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Water Softener Without Salt

Scott Wilson | Posted in General Questions on

I saw this on a video from Matt Risinger. Has anyone else used it?

Apparently it uses citrus instead of salt so there isn’t that “slimy” residue feeling on your skin after a shower.

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  1. Expert Member
    Zephyr7 | | #1

    It's possible. I don't know about the ongoing operating costs though.

    Normal water softeners work by using the resin in the softener as a sort of catalyst to exchange the calcium ions in the water -- the "hardness" -- with sodium ions from the salt. The remaining chloride ions from the salt go out in the discharge from the water softener regen cycles, along with the calcium ions. Sodium doesn't make the scale, since the scale is the calcium in the hard water coming out of solution. If you check for total dissolved solids (TDS), you can see that that number doesn't change before and after the softener, since you're doing ion EXCHANGE, you're not filtering anything out -- filtration is a different process.

    The Nuvo system appears to be using citric acid, which will lower the pH (make the water more acidic), and chelate the calcium ions which binds them into a different molecule rather than swapping them with a different ion. I don't know if there are any different problems associated with water that's been treated by this process, I'm an engineer, not a chemist :-) I don't see any reason to think there would be any issue with safety though.

    The slimy feeling of softener water is due to the softened water's inability to strip the soap film away from your skin effectively. The slimy feeling is really coming from the soap. I don't know if the Nuvo system's treatement process would help with that or not.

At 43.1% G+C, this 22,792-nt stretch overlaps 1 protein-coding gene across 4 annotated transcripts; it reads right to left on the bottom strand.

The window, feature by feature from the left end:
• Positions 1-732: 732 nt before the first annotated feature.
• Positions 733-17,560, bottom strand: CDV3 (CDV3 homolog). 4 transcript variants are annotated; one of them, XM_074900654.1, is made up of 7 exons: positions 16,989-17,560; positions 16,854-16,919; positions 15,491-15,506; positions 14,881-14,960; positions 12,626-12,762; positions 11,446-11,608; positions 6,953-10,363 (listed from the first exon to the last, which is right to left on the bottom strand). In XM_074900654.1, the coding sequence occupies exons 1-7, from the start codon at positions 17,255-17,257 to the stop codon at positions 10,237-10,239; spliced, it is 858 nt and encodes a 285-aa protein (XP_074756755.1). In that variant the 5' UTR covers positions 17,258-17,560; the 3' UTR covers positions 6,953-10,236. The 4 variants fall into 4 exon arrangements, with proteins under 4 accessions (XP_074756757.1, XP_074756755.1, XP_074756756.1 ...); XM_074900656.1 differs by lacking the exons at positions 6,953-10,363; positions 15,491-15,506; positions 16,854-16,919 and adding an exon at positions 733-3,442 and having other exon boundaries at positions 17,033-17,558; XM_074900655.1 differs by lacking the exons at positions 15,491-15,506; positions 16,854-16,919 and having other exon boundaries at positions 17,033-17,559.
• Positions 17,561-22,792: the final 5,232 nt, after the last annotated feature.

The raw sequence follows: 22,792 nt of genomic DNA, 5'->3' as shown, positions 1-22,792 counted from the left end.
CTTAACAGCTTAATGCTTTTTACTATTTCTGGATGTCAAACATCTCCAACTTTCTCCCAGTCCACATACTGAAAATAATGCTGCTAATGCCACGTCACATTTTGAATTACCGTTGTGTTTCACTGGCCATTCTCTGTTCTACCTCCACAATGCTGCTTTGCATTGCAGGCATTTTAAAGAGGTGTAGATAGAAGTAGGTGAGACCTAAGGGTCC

2. PBP1 | | #2

    I watched that tonight too, and I have one. It works to some extent but I’m concerned about carbon source and mold. When it’s got citric, I tend to see more mold in bathrooms. At P&G, we added citric acid as a chelant to detergents, and it works. But toilet tanks and residual water don’t benefit from sitting around with extra carbon (food). So, pros and cons. As a chelant (from Greek word chela for "crab's claw"), citric acid binds cations, which interfere with ionic surfactants and fatty acids (body oils). Cations form complexes with fatty acids that are extremely difficult to breakup and remove from clothing/bedsheets.

    Pros: spotting is less on chrome finish fixtures and glass/glass tiles and easier to remove upon cleaning. Likely less detergent usage as citric acid is a chelant added to many detergents (a builder) to remove hardness. Some benefit to on-demand hot water heater, though hard to discern.

    Cons: citric acid (degraded?) may be an apparent carbon source available for growth of bacteria and/or mold. Can notice growth spots in bathroom sink and around shower drain. Seems to go away when the citric cartridge is empty. As an experiment, put a couple pieces of copper tubing in the toilet tank, as copper retards growth (as in boat paint). But still need to clean the tanks once in a while.

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